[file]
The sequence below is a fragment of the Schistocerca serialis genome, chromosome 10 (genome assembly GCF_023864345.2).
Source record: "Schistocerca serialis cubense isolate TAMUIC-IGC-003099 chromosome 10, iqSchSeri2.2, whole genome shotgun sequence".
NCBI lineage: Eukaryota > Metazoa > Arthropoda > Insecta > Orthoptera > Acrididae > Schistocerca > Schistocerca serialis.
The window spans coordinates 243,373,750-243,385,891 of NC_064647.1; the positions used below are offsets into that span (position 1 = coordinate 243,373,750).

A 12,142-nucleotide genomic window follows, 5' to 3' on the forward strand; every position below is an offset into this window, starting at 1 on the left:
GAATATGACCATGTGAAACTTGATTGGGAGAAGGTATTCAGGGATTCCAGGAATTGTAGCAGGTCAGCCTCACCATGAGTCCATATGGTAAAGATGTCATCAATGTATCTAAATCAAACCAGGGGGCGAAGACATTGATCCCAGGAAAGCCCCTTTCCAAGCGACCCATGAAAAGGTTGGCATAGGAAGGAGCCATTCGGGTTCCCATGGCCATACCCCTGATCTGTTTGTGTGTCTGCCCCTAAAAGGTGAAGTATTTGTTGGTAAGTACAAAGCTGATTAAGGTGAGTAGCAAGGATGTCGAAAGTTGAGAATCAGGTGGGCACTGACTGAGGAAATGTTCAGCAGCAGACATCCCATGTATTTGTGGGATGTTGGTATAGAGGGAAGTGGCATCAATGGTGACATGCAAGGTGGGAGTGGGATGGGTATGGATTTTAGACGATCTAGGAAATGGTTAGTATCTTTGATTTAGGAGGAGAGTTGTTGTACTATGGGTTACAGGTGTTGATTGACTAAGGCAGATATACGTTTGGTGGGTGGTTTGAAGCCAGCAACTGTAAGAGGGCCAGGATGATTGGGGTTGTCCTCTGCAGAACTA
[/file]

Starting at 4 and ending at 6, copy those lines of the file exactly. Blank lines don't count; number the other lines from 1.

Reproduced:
The window spans coordinates 243,373,750-243,385,891 of NC_064647.1; the positions used below are offsets into that span (position 1 = coordinate 243,373,750).

A 12,142-nucleotide genomic window follows, 5' to 3' on the forward strand; every position below is an offset into this window, starting at 1 on the left:
GAATATGACCATGTGAAACTTGATTGGGAGAAGGTATTCAGGGATTCCAGGAATTGTAGCAGGTCAGCCTCACCATGAGTCCATATGGTAAAGATGTCATCAATGTATCTAAATCAAACCAGGGGGCGAAGACATTGATCCCAGGAAAGCCCCTTTCCAAGCGACCCATGAAAAGGTTGGCATAGGAAGGAGCCATTCGGGTTCCCATGGCCATACCCCTGATCTGTTTGTGTGTCTGCCCCTAAAAGGTGAAGTATTTGTTGGTAAGTACAAAGCTGATTAAGGTGAGTAGCAAGGATGTCGAAAGTTGAGAATCAGGTGGGCACTGACTGAGGAAATGTTCAGCAGCAGACATCCCATGTATTTGTGGGATGTTGGTATAGAGGGAAGTGGCATCAATGGTGACATGCAAGGTGGGAGTGGGATGGGTATGGATTTTAGACGATCTAGGAAATGGTTAGTATCTTTGATTTAGGAGGAGAGTTGTTGTACTATGGGTTACAGGTGTTGATTGACTAAGGCAGATATACGTTTGGTGGGTGGTTTGAAGCCAGCAACTGTAAGAGGGCCAGGATGATTGGGGTTGTCCTCTGCAGAACTA